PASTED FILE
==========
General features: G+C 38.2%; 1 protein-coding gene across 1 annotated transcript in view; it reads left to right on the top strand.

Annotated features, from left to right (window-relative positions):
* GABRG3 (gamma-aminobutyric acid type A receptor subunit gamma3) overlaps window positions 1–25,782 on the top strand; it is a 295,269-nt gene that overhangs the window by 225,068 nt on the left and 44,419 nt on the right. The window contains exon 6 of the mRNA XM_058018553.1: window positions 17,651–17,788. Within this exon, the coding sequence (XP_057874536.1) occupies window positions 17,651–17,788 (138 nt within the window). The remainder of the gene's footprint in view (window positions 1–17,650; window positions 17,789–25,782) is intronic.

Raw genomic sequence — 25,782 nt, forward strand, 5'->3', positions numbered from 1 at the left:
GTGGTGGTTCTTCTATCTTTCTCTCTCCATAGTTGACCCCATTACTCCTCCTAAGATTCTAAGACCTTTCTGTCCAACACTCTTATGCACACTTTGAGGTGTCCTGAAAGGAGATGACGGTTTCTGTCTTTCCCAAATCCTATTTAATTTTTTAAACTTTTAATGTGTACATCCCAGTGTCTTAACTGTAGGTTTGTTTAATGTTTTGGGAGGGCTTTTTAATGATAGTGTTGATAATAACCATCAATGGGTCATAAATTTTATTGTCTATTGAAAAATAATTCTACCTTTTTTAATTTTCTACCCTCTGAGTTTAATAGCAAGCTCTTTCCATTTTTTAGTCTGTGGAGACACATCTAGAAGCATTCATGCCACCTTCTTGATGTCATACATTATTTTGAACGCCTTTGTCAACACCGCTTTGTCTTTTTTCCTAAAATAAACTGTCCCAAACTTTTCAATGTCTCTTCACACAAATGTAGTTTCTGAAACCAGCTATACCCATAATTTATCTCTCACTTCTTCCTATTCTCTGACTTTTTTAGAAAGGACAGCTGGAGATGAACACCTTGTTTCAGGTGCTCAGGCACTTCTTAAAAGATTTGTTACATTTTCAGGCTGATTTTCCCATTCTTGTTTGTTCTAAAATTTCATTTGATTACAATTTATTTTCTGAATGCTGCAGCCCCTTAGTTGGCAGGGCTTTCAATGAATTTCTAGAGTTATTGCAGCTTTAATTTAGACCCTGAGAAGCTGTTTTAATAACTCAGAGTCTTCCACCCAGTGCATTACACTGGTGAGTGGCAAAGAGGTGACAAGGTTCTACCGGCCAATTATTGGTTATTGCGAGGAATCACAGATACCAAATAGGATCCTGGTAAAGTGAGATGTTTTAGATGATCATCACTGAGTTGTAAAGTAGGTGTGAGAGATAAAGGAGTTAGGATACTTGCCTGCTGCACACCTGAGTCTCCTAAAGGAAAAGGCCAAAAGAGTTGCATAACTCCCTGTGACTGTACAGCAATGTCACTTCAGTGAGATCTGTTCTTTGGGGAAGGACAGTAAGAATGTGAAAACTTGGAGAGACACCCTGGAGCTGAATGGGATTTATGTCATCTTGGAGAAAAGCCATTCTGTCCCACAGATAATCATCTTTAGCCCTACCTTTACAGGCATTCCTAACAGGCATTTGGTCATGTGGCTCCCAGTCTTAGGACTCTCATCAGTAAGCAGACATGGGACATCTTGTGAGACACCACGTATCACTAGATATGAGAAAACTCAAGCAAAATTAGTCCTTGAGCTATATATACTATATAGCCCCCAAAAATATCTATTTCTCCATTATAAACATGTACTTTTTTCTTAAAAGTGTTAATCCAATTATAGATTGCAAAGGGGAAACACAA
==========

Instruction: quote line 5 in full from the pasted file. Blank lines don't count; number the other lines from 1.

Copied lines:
GTGGTGGTTCTTCTATCTTTCTCTCTCCATAGTTGACCCCATTACTCCTCCTAAGATTCTAAGACCTTTCTGTCCAACACTCTTATGCACACTTTGAGGTGTCCTGAAAGGAGATGACGGTTTCTGTCTTTCCCAAATCCTATTTAATTTTTTAAACTTTTAATGTGTACATCCCAGTGTCTTAACTGTAGGTTTGTTTAATGTTTTGGGAGGGCTTTTTAATGATAGTGTTGATAATAACCATCAATGGGTCATAAATTTTATTGTCTATTGAAAAATAATTCTACCTTTTTTAATTTTCTACCCTCTGAGTTTAATAGCAAGCTCTTTCCATTTTTTAGTCTGTGGAGACACATCTAGAAGCATTCATGCCACCTTCTTGATGTCATACATTATTTTGAACGCCTTTGTCAACACCGCTTTGTCTTTTTTCCTAAAATAAACTGTCCCAAACTTTTCAATGTCTCTTCACACAAATGTAGTTTCTGAAACCAGCTATACCCATAATTTATCTCTCACTTCTTCCTATTCTCTGACTTTTTTAGAAAGGACAGCTGGAGATGAACACCTTGTTTCAGGTGCTCAGGCACTTCTTAAAAGATTTGTTACATTTTCAGGCTGATTTTCCCATTCTTGTTTGTTCTAAAATTTCATTTGATTACAATTTATTTTCTGAATGCTGCAGCCCCTTAGTTGGCAGGGCTTTCAATGAATTTCTAGAGTTATTGCAGCTTTAATTTAGACCCTGAGAAGCTGTTTTAATAACTCAGAGTCTTCCACCCAGTGCATTACACTGGTGAGTGGCAAAGAGGTGACAAGGTTCTACCGGCCAATTATTGGTTATTGCGAGGAATCACAGATACCAAATAGGATCCTGGTAAAGTGAGATGTTTTAGATGATCATCACTGAGTTGTAAAGTAGGTGTGAGAGATAAAGGAGTTAGGATACTTGCCTGCTGCACACCTGAGTCTCCTAAAGGAAAAGGCCAAAAGAGTTGCATAACTCCCTGTGACTGTACAGCAATGTCACTTCAGTGAGATCTGTTCTTTGGGGAAGGACAGTAAGAATGTGAAAACTTGGAGAGACACCCTGGAGCTGAATGGGATTTATGTCATCTTGGAGAAAAGCCATTCTGTCCCACAGATAATCATCTTTAGCCCTACCTTTACAGGCATTCCTAACAGGCATTTGGTCATGTGGCTCCCAGTCTTAGGACTCTCATCAGTAAGCAGACATGGGACATCTTGTGAGACACCACGTATCACTAGATATGAGAAAACTCAAGCAAAATTAGTCCTTGAGCTATATATACTATATAGCCCCCAAAAATATCTATTTCTCCATTATAAACATGTACTTTTTTCTTAAAAGTGTTAATCCAATTATAGATTGCAAAGGGGAAACACAA